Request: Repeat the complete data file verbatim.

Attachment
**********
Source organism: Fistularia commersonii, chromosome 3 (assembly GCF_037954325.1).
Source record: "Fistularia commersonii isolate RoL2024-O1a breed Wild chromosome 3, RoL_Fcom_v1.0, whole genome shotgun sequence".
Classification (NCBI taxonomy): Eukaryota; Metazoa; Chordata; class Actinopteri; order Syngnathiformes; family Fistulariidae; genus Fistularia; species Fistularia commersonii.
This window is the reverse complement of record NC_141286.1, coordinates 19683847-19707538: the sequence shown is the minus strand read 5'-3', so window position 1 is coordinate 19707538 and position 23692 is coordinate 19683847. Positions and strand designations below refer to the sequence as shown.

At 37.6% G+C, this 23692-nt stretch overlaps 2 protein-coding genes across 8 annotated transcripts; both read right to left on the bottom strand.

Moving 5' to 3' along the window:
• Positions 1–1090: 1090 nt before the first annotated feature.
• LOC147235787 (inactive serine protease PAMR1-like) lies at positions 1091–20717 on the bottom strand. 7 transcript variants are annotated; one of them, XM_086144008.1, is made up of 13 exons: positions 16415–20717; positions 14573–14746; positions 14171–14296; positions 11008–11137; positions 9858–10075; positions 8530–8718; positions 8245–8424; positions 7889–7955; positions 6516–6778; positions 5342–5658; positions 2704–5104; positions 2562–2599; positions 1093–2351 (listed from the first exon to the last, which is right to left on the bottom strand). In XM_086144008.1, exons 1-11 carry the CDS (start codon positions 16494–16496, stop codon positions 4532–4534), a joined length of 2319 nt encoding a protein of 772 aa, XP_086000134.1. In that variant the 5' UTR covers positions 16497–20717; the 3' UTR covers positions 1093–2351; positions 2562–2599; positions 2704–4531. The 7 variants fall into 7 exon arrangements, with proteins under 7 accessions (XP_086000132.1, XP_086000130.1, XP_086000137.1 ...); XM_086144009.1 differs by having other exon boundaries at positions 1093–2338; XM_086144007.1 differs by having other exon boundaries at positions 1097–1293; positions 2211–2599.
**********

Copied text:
Source organism: Fistularia commersonii, chromosome 3 (assembly GCF_037954325.1).
Source record: "Fistularia commersonii isolate RoL2024-O1a breed Wild chromosome 3, RoL_Fcom_v1.0, whole genome shotgun sequence".
Classification (NCBI taxonomy): Eukaryota; Metazoa; Chordata; class Actinopteri; order Syngnathiformes; family Fistulariidae; genus Fistularia; species Fistularia commersonii.
This window is the reverse complement of record NC_141286.1, coordinates 19683847-19707538: the sequence shown is the minus strand read 5'-3', so window position 1 is coordinate 19707538 and position 23692 is coordinate 19683847. Positions and strand designations below refer to the sequence as shown.

At 37.6% G+C, this 23692-nt stretch overlaps 2 protein-coding genes across 8 annotated transcripts; both read right to left on the bottom strand.

Moving 5' to 3' along the window:
• Positions 1–1090: 1090 nt before the first annotated feature.
• LOC147235787 (inactive serine protease PAMR1-like) lies at positions 1091–20717 on the bottom strand. 7 transcript variants are annotated; one of them, XM_086144008.1, is made up of 13 exons: positions 16415–20717; positions 14573–14746; positions 14171–14296; positions 11008–11137; positions 9858–10075; positions 8530–8718; positions 8245–8424; positions 7889–7955; positions 6516–6778; positions 5342–5658; positions 2704–5104; positions 2562–2599; positions 1093–2351 (listed from the first exon to the last, which is right to left on the bottom strand). In XM_086144008.1, exons 1-11 carry the CDS (start codon positions 16494–16496, stop codon positions 4532–4534), a joined length of 2319 nt encoding a protein of 772 aa, XP_086000134.1. In that variant the 5' UTR covers positions 16497–20717; the 3' UTR covers positions 1093–2351; positions 2562–2599; positions 2704–4531. The 7 variants fall into 7 exon arrangements, with proteins under 7 accessions (XP_086000132.1, XP_086000130.1, XP_086000137.1 ...); XM_086144009.1 differs by having other exon boundaries at positions 1093–2338; XM_086144007.1 differs by having other exon boundaries at positions 1097–1293; positions 2211–2599.